I think you got to make your case. Seventh grade, I wanted to be on the basketball team. I didn’t get on the team, so that summer I practiced. I was on the summer league. My team won the championship; I was the point guard. And then when I went for eighth grade, I practiced and I hit every free throw, every layup, and the next day I looked on this chart, and my name wasn’t on it. I asked the coach what’s up, and they were like, “You’re just not on it.” I was like, “But I hit every shot.” The next year — I was on the junior team when I was a freshman, that’s how good I was. But I wasn’t on my eighth-grade team, because some coach — some Grammy, some reviewer, some fashion person, some blah blah blah — they’re all the same as that coach. Where I didn’t feel that I had a position in eighth grade to scream and say, “Because I hit every one of my shots, I deserve to be on this team!” I’m letting it out on everybody who doesn’t want to give me my credit.
And you know you hit your shots.
Yeah — you put me on the team. So I’m going to use my platform to tell people that they’re not being fair. Anytime I’ve had a big thing that’s ever pierced and cut across the Internet, it was a fight for justice. Justice. And when you say justice, it doesn’t have to be war. Justice could just be clearing a path for people to dream properly. It could be clearing a path to make it fair within the arena that I play. You know, if Michael Jordan can scream at the refs, me as Kanye West, as the Michael Jordan of music, can go and say, “This is wrong.”
You’ve won a lot of Grammys.
“[My Beautiful] Dark [Twisted] Fantasy” and “Watch the Throne”: neither was nominated for Album of the Year, and I made both of those in one year. I don’t know if this is statistically right, but I’m assuming I have the most Grammys of anyone my age, but I haven’t won one against a white person.
But the thing is, I don’t care about the Grammys; I just would like for the statistics to be more accurate.
You want the historical record to be right.
Yeah, I don’t want them to rewrite history right in front of us. At least, not on my clock. I really appreciate the moments that I was able to win rap album of the year or whatever. But after a while, it’s like: “Wait a second; this isn’t fair. This is a setup.” I remember when both Gnarls Barkley and Justin [Timberlake] lost for Album of the Year, and I looked at Justin, and I was like: “Do you want me to go onstage for you? You know, do you want me to fight” —
For what’s right. I am so credible and so influential and so relevant that I will change things. So when the next little girl that wants to be, you know, a musician and give up her anonymity and her voice to express her talent and bring something special to the world, and it’s time for us to roll out and say, “Did this person have the biggest thing of the year?” — that thing is more fair because I was there.
But has that instinct led you astray? Like the Taylor Swift interruption at the MTV Video Music Awards, things like that.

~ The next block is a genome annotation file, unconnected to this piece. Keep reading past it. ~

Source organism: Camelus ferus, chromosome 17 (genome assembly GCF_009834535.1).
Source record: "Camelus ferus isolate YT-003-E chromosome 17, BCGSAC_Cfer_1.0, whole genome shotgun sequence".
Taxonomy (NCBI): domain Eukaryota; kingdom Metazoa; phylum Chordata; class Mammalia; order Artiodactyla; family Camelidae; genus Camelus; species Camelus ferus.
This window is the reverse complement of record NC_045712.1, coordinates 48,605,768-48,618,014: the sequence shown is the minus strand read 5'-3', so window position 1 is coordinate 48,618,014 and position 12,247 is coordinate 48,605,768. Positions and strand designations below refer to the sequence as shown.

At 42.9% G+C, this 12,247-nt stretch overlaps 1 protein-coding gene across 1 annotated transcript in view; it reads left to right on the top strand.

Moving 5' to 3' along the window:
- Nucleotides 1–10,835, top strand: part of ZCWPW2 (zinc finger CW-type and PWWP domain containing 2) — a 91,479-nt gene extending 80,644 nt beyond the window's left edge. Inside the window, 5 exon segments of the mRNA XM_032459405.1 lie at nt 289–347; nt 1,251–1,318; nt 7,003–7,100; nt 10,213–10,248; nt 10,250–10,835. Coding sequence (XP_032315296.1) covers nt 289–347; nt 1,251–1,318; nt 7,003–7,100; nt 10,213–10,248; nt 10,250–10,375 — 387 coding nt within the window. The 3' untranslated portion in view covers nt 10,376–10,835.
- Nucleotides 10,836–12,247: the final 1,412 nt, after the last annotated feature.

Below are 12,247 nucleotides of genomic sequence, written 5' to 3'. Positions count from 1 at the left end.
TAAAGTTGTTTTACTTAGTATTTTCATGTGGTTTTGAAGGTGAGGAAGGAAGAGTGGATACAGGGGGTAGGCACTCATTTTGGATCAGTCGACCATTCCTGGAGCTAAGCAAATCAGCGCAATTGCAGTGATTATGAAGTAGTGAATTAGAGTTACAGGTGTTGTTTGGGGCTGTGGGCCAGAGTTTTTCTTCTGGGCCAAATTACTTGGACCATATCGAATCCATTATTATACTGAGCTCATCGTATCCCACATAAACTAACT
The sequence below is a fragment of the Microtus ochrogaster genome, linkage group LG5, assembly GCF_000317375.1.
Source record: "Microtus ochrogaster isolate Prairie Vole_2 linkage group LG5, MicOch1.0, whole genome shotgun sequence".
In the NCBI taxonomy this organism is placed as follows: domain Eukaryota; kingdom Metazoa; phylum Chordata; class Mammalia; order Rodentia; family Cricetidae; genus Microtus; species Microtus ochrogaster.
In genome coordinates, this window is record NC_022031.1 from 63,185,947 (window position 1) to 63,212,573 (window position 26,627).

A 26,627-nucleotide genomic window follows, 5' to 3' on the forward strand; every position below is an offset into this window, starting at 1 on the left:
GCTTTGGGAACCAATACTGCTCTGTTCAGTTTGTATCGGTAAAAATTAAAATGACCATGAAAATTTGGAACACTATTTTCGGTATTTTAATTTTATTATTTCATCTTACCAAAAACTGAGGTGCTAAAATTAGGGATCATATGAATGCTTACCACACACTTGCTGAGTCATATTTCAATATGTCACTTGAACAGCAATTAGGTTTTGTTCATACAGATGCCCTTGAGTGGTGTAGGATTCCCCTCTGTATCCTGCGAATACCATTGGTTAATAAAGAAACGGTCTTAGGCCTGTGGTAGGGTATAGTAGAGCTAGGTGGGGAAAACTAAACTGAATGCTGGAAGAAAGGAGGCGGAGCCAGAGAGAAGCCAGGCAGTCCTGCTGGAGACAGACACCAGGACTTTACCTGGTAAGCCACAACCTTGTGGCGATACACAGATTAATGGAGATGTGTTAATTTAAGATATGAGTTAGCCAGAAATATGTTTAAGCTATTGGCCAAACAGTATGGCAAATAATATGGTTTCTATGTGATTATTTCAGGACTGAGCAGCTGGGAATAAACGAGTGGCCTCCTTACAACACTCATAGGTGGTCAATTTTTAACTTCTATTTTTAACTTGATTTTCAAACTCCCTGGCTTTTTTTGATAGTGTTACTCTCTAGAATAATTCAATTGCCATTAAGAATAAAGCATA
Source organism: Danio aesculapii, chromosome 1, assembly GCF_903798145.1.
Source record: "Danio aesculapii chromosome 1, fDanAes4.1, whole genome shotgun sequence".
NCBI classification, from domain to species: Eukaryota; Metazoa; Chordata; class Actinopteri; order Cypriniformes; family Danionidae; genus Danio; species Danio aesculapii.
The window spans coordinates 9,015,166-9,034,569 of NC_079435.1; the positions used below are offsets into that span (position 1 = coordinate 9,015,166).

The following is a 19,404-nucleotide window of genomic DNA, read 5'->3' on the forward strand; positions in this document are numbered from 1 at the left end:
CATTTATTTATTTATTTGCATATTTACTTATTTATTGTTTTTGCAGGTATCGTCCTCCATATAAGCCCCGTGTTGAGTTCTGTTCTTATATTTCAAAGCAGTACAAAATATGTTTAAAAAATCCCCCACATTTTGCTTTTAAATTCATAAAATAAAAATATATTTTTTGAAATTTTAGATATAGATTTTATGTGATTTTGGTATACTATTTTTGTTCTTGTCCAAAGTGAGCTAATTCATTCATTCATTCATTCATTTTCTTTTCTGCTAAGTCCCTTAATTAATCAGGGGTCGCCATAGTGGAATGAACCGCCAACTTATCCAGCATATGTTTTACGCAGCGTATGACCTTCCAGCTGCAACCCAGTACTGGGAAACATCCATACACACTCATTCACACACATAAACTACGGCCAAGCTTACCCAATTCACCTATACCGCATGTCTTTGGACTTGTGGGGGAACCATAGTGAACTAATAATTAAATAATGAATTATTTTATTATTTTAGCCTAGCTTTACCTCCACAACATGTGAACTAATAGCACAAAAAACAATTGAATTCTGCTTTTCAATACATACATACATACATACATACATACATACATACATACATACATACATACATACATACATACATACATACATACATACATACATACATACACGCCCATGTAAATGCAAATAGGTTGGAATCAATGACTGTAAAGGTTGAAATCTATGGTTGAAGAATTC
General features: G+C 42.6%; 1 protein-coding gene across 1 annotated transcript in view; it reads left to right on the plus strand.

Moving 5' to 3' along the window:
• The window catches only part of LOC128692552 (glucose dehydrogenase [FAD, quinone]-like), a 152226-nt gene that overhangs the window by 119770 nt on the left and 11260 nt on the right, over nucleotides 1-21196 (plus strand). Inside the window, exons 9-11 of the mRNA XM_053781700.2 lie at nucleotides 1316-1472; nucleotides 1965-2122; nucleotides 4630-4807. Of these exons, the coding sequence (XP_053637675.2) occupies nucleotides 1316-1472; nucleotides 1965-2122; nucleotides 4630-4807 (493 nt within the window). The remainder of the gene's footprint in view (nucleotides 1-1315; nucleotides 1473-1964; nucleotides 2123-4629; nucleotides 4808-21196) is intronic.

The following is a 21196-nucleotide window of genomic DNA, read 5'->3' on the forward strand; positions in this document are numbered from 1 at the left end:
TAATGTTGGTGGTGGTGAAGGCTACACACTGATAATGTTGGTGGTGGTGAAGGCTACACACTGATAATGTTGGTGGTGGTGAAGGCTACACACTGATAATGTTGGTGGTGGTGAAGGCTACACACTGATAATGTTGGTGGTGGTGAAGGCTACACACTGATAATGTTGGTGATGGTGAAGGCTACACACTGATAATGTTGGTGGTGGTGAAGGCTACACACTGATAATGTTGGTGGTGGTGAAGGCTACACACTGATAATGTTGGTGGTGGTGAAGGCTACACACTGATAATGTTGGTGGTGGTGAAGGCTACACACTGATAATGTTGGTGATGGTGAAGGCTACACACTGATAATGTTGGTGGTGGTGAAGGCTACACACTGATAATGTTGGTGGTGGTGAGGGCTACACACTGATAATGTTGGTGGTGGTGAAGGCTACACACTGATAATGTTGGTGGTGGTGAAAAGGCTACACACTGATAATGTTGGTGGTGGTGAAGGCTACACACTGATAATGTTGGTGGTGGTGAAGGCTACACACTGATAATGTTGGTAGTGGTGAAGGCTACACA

It’s only led me to complete awesomeness at all times. It’s only led me to awesome truth and awesomeness. Beauty, truth, awesomeness. That’s all it is.
Mr. West interrupting Taylor Swift’s appearance at the MTV Video Music Awards at Madison Square Garden in 2009.
So no regrets?
I don’t have one regret.
Do you believe in the concept of regret?
If anyone’s reading this waiting for some type of full-on, flat apology for anything, they should just stop reading right now.
But that is something that you apologized for.
Yeah, I think that I have like, faltered, you know, as a human. My message isn’t perfectly defined. I have, as a human being, fallen to peer pressure.
On this album, the way that it emphasizes bass and texture, you’re privileging the body, and that’s not snobby.
Yeah, it’s like trap and drill and house. I knew that I wanted to have a deep Chicago influence on this album, and I would listen to like, old Chicago house. I think that even “Black Skinhead” could border on house, “On Sight” sounds like acid house, and then “I Am a God” obviously sounds, like, super house.
Yeah, visceral, tribal. I’m just trying to cut away all the — you know, it’s even like what we talk about with clothing and fashion, that sometimes all that gets in the way. You even see the way I dress now is so super straight.
Does it take you less time to get dressed now than it did five years ago?
You look at your outfits from five or seven years ago, and it’s like —
Yeah, kill self. That’s all I have to say. Kill self.
Fresh off of a European tour, XXYYXX delivers new music. The new song, titled “Pay Attention,” premiered via his soundcloud today with the words “Off of the new album” in the description. No word yet on when his forth-coming sophomore album is set to release, but the replay-value of “Pay Attention” is sure to buy the 17-year-old producer some time until listeners start demanding further information.
After receiving news that TLC will indeed be featured on his upcoming sophomore album, today we showcase the featured track from J. Cole and the legendary group. “Crooked Smile” expectantly showcases a somewhat old school vibe, of course of which Cole is no stranger to. Born Sinner – on June 18